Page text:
• Margie

    What a bummer. 🙁

  • J.C. Towler

    Well done, though I tend to agree with Paul that tagging the dead son on the felt like too much. Using John Wayne was clever: strong, brave, and a victim of (stomach) cancer himself. Even the name “Herschel Harrison” has a ring of “Marion Morrison” to it. Skillfully woven.


  • I loved this story. I wouldn’t change anything. I especially like the irony of Herschel becoming John Wayne, even to the point of using a gun; merging fantasy and reality.

  • Jen

    Wow. I certianly wasn’t expecting that ending. I enjoyed it though, as I did the opening. It was great to see a potryal of a loving older couple who had such an interesting sex life.
    When I first read that Miriam had cancer, I was hoping this wasn’t another “typical” cancer storyline. It certianly wasn’t. To me Herschel’s actions wer entirely realistic. He was only trying to give Miriam what she wanted.

  • Bob

    Jeez, another great story with terrific characters, nice dialogue, good pacing . . . and the author can’t figure out how to end it gracefully.

  • rich

    Thanks for taking the time to read, and the comments, guys.

  • DP

    Well done. Poignant and gripping. You moved me emotionally with very few words, which is no small task.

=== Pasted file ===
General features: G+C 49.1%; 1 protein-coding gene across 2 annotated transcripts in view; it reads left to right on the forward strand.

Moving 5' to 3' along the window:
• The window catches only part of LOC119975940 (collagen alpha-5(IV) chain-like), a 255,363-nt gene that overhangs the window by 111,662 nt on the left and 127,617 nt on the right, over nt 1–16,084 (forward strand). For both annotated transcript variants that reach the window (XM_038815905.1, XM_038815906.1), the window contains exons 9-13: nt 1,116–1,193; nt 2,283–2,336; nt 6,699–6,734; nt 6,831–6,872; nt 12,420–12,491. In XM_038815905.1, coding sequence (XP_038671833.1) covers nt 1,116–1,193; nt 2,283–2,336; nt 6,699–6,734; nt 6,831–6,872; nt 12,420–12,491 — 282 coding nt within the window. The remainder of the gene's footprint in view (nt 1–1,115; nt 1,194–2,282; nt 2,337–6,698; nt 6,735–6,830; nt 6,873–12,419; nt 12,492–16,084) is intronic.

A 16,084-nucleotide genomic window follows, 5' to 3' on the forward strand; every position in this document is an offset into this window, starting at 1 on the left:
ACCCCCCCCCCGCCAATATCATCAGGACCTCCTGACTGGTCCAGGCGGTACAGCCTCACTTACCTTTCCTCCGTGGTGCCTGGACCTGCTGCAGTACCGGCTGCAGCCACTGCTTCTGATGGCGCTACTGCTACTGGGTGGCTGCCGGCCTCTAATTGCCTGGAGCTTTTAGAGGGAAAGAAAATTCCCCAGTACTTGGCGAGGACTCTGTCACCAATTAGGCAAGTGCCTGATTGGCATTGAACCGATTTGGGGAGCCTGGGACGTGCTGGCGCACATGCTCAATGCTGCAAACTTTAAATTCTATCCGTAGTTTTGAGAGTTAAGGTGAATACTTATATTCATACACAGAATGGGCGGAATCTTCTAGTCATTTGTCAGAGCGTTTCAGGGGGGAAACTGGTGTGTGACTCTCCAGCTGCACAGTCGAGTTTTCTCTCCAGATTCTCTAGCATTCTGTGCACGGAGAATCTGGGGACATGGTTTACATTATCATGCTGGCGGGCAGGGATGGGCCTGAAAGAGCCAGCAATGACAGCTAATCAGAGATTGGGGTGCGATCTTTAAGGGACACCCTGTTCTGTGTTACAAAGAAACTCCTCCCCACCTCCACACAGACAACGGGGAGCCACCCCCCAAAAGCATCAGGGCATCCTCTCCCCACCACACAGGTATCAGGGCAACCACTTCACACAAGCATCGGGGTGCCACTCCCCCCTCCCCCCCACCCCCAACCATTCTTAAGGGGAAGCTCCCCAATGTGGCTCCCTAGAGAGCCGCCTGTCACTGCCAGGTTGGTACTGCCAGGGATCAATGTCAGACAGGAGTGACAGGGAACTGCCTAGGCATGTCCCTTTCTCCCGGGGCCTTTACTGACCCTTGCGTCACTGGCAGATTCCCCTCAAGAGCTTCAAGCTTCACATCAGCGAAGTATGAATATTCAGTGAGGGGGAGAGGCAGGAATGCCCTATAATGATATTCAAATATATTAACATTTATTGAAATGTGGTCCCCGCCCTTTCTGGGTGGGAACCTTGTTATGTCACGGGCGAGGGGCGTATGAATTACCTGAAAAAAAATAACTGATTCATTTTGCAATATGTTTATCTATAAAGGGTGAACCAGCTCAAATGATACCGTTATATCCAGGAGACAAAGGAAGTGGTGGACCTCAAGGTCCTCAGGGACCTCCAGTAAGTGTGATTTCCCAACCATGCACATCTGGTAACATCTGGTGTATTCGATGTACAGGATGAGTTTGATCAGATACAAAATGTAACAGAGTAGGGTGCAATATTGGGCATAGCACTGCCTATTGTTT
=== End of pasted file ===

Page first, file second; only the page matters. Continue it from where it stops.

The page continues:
• tigerlily

    The over-the-top ending ruined this for me.

  • laura

    hi, good story. i was hoping to see more motivation as to why he killed her. wasn’t strong enough as she wasn’t bedridden yet and i didn’t pick up that she requested it. thanks. laura

  • Anthony

    I liked this, for a lot of the reasons the comments before me listed. I agree with those who think you could have done without the dead son being tacked on, but I had no problem tracking the development from John Wayne role-play to a very real shooting. I went back and re-read, and there are hints even at the star that Herschel is in more emotional pain that his wife is in physical pain.

  • KS

    I liked this story, even with the unhappy ending.

    I disagree with Paul about the son at the end, it clarifies why both of these people feel the need to go through with this dramatic end. If they had childeren still alive than they would feel inclined to live for something, even if the odds are against them.

  • Nancy Wilcox

    I agree with KS. The bit about the dead son rounded it off. It reinforced the fact that they were totally alone, and all they had was each other. Well done. I like the tone, the pace and the ending.

  • Kevan R. Craft

    Take no notice of people trying to get you to change the ending. There’s no need to it works..

    This is a great short story with heart, emotion, good characters and a great down ending.. Poetic!!

    Don’t change a fucking thing.. This is your voice and how you see the world – leave it be – genius..